Just last week we heard that more than 100,000 people are asking for visas to move to Australia. It’s not hard to see why. Already we are hearing horrific stories of the human rights atrocities being carried out. In my case I am hearing these stories first hand as I try to help people stuck without food or supplies.

The Taliban are knocking on doors looking for those who helped the Allied Forces; they are looking for young women and girls to marry off to their soldiers; people are being killed for wanting to go to school or work. 

The memories come flooding back and I wonder why the Australian Government doesn’t do more.

It can do more. It can increase its humanitarian intake of refugees to 20,000 for example - like the UK and Canada. It did it before in the Syrian crisis, so why not now? It can also give assurances to those from Afghanistan already living in Australia for years on temporary visas, that they will never be sent back. 

They can be given permanent visas that give them the security to really rebuild their lives and make Australia home.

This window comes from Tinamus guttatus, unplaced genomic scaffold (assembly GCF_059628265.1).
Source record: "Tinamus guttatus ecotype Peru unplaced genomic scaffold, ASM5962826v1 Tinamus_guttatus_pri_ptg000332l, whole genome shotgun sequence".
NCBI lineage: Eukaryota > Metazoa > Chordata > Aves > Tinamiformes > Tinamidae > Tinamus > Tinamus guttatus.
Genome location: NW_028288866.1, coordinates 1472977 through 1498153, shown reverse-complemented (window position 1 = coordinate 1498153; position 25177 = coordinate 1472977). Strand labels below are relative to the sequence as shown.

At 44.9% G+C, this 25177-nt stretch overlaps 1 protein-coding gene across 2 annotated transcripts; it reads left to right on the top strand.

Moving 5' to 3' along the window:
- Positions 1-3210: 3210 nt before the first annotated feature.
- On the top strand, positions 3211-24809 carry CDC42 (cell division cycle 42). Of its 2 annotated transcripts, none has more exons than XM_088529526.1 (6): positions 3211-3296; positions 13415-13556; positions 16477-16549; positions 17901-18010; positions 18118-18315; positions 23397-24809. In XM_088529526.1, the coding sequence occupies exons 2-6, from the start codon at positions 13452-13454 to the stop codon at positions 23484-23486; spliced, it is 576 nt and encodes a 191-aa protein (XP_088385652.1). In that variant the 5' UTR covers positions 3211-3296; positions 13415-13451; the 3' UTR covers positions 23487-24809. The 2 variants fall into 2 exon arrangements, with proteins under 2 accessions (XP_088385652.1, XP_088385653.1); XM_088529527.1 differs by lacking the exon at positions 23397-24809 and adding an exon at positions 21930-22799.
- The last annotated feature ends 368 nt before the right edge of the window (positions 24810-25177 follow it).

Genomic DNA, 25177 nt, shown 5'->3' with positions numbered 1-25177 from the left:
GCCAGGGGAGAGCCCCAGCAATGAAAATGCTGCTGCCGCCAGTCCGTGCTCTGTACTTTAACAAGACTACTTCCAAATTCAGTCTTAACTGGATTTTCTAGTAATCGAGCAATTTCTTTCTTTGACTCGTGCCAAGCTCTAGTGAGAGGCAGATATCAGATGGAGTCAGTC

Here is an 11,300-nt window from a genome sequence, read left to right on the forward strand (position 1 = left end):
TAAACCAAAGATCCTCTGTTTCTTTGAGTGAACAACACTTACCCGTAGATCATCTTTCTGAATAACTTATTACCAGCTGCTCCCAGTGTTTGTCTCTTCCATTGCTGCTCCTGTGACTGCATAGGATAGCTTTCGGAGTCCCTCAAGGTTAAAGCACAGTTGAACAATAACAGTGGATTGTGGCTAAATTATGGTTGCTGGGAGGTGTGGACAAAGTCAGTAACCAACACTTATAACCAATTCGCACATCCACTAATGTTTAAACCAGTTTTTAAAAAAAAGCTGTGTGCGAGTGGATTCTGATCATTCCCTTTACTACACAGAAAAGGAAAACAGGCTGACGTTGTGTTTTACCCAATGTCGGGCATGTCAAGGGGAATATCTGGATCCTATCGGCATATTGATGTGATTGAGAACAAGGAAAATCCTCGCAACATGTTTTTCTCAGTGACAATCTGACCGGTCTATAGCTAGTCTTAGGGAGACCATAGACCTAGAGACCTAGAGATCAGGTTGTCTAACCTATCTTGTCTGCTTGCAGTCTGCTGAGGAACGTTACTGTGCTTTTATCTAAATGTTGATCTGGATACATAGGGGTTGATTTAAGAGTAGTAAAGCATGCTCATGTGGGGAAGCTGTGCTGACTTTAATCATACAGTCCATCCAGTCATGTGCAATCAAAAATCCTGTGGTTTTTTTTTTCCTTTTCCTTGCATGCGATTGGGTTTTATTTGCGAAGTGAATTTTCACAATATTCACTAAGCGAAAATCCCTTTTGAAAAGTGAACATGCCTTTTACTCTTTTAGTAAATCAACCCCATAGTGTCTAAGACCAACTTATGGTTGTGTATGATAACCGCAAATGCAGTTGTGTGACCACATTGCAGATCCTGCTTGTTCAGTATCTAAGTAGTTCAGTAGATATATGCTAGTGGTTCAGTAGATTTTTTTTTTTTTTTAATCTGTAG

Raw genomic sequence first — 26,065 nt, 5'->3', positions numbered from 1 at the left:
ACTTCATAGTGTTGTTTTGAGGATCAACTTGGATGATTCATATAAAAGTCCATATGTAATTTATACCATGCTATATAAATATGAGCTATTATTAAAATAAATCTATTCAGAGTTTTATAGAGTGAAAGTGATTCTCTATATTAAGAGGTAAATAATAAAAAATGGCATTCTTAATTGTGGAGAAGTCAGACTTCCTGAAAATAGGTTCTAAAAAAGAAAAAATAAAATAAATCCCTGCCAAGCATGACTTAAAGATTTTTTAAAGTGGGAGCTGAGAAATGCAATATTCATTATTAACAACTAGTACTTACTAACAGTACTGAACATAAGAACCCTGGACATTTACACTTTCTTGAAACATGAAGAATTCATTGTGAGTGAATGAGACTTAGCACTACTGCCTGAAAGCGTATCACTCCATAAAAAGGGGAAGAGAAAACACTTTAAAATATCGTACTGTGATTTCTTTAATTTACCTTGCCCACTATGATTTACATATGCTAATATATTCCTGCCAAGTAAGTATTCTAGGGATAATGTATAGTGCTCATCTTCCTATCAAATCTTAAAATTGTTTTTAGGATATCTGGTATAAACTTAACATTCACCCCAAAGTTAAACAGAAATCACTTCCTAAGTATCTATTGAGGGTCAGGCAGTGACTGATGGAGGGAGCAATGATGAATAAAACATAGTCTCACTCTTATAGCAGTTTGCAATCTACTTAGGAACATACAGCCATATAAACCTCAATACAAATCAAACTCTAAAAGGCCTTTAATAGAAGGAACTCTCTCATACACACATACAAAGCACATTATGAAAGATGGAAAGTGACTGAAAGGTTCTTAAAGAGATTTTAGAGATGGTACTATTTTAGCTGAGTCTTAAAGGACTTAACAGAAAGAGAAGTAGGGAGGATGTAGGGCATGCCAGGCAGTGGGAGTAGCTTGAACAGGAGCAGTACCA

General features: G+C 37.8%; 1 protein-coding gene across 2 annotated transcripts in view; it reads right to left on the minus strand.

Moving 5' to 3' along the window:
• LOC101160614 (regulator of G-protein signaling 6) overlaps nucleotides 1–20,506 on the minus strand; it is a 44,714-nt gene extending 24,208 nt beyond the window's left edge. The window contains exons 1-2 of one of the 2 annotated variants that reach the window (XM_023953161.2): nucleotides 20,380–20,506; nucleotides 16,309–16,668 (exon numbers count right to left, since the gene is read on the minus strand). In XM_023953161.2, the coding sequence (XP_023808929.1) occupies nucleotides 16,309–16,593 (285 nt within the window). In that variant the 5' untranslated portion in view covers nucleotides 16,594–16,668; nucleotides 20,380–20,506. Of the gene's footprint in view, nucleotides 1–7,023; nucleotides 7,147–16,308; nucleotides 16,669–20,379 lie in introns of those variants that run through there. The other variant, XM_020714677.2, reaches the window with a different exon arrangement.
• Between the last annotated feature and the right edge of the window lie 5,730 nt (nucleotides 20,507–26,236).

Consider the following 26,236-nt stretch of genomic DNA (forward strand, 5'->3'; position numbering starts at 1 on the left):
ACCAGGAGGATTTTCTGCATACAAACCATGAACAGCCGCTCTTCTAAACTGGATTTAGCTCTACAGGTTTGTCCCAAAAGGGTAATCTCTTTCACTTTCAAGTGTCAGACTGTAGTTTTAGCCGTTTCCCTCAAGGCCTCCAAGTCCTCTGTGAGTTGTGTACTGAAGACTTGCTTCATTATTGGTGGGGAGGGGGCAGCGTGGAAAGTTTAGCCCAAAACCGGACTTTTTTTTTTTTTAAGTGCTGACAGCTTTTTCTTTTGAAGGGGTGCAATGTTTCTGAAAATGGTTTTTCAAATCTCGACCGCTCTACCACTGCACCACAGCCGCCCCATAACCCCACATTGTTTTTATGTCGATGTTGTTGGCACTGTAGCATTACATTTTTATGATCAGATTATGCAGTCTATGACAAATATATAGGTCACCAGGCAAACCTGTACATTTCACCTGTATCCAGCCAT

The Australian Government can also do something that Australian communities across the country have been calling for four years - an improvement to the existing Community Support Program that allows groups to sponsor a refugee and bring them to their towns and suburbs where they will be supported as they integrate into a new way of life.

Immigration Minister, Alex Hawke, has the findings of a Departmental review into much needed improvements to the CSP sitting on his desk. He has already flagged that he plans to make changes based on that review. If there was ever a time to announce those changes, it's now.

The CSP, in theory, is a great initiative. Communities, many of whom are desperate for people to come to the area and work, sponsor a refugee in need of a safe place to live. Those who have succeeded in sponsoring someone say the rewards for both sponsor and sponsored are enormous. Refugees are keen to start their safe new lives and give back to the communities that welcomed them in. Communities embrace the many benefits that come from welcoming people of culturally diverse backgrounds as their new neighbours.